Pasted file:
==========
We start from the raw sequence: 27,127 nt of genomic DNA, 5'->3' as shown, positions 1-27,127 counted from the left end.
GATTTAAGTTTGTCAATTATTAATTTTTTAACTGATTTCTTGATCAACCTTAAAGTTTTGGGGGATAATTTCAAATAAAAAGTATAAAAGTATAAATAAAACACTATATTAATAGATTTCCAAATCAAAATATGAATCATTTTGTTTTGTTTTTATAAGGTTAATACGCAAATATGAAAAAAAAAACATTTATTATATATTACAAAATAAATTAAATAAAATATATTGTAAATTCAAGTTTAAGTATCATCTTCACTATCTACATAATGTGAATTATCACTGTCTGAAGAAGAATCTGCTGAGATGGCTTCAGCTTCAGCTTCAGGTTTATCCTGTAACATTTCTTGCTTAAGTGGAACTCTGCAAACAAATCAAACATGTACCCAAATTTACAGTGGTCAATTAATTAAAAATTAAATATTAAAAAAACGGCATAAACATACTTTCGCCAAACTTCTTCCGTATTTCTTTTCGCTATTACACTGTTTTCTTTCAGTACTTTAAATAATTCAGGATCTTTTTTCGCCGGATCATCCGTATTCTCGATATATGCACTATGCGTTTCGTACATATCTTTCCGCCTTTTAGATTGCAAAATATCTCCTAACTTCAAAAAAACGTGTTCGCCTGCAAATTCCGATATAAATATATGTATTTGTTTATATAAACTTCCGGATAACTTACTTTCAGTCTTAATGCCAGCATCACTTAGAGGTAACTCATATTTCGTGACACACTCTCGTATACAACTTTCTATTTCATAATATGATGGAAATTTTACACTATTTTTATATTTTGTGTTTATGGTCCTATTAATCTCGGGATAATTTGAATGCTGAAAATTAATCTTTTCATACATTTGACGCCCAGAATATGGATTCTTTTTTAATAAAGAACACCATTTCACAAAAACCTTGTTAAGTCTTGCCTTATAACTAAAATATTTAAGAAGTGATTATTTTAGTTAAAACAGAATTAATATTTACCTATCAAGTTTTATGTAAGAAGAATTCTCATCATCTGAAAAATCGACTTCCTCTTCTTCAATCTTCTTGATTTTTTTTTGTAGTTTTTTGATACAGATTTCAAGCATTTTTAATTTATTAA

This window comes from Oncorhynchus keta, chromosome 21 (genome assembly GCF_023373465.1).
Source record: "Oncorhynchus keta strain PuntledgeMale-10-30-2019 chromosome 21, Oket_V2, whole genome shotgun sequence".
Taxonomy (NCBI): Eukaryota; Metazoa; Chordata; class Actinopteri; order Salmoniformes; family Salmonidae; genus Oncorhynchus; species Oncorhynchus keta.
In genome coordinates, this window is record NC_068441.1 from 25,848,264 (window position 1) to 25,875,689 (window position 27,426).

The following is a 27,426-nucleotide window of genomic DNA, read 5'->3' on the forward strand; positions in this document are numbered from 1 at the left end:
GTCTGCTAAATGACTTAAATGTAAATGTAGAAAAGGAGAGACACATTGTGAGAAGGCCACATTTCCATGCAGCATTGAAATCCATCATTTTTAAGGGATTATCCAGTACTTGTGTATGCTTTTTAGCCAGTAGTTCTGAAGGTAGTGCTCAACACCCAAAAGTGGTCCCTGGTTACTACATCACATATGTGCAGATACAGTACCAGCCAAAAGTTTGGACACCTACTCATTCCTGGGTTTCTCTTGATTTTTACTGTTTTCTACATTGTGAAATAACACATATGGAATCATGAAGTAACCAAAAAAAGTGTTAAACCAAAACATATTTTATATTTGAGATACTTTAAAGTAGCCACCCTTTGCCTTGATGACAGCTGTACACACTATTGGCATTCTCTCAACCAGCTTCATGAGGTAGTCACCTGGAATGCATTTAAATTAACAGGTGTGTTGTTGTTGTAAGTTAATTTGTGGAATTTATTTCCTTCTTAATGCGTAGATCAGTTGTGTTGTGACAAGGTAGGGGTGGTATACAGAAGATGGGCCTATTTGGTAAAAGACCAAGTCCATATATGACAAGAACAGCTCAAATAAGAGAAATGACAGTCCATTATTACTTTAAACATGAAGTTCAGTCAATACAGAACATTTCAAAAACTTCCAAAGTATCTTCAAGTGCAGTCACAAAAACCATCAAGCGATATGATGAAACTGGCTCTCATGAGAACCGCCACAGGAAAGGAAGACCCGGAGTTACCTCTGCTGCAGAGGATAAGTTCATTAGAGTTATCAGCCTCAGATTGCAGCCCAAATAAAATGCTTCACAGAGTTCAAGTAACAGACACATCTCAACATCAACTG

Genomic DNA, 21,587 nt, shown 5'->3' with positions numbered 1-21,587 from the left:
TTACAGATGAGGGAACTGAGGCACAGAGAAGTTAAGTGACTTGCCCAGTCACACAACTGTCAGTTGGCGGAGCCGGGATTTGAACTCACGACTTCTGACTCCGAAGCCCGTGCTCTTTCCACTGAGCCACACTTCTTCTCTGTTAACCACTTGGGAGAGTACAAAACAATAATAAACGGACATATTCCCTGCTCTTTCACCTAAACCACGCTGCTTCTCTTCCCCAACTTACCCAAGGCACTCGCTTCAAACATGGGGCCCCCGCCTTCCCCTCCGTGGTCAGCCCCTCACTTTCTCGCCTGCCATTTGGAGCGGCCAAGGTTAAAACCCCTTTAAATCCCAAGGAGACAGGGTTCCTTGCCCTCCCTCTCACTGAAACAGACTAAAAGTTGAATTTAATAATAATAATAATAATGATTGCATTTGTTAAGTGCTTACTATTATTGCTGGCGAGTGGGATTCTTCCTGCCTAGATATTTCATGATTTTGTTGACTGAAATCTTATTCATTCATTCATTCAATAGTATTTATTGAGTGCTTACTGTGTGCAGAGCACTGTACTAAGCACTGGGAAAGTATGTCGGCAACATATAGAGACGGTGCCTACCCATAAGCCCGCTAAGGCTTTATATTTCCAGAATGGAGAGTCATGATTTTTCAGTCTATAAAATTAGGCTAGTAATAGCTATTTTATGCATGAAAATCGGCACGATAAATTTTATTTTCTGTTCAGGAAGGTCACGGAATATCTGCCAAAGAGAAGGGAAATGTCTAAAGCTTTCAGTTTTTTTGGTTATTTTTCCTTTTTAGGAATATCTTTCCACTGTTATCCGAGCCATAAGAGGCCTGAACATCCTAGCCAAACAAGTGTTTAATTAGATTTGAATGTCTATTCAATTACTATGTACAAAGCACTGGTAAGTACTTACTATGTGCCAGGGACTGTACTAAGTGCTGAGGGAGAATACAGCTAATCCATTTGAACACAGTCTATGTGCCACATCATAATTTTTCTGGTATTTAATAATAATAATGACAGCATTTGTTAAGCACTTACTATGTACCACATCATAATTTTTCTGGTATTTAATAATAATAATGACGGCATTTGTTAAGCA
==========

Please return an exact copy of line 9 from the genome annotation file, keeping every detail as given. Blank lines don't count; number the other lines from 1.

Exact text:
Genomic DNA, 21,587 nt, shown 5'->3' with positions numbered 1-21,587 from the left: